You might not know this, but librarians at Hunter do a good bit of teaching. We manage hundreds of invited class sessions every semester as well as many sections of a semester long credit-bearing research course. We teach first year students and doctoral students and everything in between. We care about teaching well and we want to get better at doing it.
One thing we do to improve our teaching is set aside a dedicated time each month to get together with colleagues in our department and talk about it. We talk about successes in the classroom. We talk about challenges. We show off lesson plans, assignments, and results of class evaluations. We receive feedback, critiques, and encouragement.
It is not a frictionless process. Our department has a diverse array of librarians with a diverse array of experiences and perspectives about teaching. We do not always agree- and we like it that way. While a goal of the discussion group is to exchange ideas and encourage experimentation with new methods and technologies, we are not trying to produce a uniform model of instructional librarian. We see strength in our individual differences and understand that these differences will naturally lead to different styles of instructional practice.
We have been having these get-togethers for a little over a year now and we have accrued some practical wisdom to share in the form of some neat bullet points:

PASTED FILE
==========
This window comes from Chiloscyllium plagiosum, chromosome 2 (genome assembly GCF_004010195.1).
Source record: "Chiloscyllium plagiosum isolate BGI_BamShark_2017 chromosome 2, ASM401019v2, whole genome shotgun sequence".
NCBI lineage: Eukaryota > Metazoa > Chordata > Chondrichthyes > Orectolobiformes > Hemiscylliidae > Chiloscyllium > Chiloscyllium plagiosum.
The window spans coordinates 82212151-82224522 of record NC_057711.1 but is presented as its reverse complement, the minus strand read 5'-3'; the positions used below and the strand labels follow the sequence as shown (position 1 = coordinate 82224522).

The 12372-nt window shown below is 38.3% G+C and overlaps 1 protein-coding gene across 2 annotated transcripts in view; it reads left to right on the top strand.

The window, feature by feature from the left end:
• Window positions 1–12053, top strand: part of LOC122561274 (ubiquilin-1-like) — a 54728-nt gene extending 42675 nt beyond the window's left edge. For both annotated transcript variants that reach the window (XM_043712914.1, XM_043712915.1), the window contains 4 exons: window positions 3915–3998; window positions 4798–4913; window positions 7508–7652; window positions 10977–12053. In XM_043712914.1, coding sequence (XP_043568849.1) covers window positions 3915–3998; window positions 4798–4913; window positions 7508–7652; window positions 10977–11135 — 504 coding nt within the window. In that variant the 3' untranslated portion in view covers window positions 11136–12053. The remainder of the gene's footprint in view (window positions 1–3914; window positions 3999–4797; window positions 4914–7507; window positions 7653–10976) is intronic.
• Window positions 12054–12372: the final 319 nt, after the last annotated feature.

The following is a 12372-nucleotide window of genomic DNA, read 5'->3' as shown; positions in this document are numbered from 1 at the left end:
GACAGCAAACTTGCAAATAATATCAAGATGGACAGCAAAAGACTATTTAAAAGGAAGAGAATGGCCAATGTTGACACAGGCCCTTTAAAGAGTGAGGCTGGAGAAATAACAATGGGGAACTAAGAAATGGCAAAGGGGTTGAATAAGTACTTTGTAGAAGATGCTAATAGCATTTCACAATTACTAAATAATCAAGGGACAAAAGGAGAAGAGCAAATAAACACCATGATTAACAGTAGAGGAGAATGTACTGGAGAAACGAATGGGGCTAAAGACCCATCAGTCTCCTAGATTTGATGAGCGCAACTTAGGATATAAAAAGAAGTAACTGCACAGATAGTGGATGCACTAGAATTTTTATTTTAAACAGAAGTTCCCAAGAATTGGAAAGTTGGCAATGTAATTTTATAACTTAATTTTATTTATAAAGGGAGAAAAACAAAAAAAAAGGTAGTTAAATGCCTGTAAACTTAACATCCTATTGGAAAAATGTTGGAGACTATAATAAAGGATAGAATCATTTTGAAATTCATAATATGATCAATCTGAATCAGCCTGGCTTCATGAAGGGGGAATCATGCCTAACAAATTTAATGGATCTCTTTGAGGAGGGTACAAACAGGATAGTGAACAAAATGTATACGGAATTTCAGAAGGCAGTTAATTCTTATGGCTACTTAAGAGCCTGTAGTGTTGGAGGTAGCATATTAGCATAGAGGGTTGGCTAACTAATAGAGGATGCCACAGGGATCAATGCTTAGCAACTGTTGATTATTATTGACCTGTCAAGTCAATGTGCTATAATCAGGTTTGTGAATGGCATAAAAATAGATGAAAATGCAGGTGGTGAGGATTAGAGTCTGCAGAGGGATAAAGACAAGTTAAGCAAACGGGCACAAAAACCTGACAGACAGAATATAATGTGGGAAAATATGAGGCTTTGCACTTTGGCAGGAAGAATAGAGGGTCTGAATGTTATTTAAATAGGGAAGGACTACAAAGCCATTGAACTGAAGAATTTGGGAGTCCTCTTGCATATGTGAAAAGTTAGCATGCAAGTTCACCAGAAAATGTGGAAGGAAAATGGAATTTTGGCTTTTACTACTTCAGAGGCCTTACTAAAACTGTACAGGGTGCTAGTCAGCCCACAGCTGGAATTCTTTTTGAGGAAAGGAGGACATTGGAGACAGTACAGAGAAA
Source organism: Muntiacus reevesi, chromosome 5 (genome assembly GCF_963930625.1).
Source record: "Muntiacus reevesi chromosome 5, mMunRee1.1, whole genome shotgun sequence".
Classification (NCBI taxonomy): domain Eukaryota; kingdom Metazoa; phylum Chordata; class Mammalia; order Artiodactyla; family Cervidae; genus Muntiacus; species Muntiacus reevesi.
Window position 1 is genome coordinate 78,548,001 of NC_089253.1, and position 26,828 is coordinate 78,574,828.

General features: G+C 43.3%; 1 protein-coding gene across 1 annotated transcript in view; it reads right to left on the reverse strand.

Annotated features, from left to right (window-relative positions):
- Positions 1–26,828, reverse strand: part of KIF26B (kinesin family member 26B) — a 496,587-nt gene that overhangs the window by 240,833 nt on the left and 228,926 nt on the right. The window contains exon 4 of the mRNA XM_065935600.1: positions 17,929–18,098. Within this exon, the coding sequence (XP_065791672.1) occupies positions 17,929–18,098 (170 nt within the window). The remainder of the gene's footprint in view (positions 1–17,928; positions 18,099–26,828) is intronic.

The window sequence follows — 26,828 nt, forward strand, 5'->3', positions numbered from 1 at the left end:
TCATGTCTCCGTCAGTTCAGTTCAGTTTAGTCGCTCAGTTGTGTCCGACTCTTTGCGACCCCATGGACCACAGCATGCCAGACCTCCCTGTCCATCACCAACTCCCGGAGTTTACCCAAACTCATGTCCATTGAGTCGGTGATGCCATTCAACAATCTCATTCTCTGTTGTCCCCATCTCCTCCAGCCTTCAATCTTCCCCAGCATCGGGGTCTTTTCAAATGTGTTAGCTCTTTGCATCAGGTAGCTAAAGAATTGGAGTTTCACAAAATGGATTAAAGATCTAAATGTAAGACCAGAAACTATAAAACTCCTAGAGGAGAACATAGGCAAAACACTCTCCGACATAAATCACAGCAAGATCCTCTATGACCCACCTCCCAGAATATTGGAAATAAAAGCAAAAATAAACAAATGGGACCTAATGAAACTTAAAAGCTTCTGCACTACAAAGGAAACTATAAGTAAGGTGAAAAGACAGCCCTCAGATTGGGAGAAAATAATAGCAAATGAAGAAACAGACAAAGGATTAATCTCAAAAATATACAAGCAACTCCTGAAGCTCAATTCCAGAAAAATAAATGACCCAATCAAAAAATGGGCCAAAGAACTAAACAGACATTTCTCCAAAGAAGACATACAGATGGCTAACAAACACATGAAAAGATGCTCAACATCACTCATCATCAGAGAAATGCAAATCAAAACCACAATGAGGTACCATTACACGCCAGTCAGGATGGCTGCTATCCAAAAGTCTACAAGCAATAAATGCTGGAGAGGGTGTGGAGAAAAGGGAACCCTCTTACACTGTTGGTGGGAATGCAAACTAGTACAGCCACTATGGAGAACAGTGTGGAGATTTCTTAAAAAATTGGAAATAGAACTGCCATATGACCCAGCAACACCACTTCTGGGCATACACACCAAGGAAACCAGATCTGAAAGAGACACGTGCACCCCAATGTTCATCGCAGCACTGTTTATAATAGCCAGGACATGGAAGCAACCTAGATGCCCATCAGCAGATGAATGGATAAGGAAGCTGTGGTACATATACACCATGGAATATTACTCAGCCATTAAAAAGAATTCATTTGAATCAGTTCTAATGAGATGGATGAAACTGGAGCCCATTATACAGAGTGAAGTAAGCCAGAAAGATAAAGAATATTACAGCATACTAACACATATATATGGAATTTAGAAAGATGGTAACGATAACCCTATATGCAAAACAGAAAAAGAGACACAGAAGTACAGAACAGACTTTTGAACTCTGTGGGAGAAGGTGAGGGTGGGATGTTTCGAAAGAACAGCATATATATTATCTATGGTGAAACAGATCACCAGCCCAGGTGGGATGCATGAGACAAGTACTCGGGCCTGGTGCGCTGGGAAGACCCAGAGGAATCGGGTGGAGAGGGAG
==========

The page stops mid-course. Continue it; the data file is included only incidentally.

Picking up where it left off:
- Have coffee & donuts: there are a lot of meetings to go to at this university, reward your colleagues for spending time focused on teaching. If you have colleagues who can take turns providing baked goods- even better!
- Vary the schedule: while there is an appeal to having the monthly meeting at a set day and time, this may exclude a colleague who is always unavailable at that time. A varied schedule may give more people a chance to attend.
- Keep it loose, but have a plan: a little freedom helps facilitate free exchange of ideas- too much can lead to an unfocused kvetching session. Have a dedicated presenter or discussion leader. Circulate reflective questions ahead of time. Allow discussion to stray, but bring it back to the assigned questions when it wanders to far or for too long.
- Lastly, be patient and be flexible: as much as you want your colleagues to change on a certain point, they may want to change you. You may both benefit more from simply focusing on understanding the experiences and values that underlay your differences.
Are you a part of a teaching discussion group in your department? We would love to get together with your group sometime! Just drop a line to one of the subject liaisons to your department.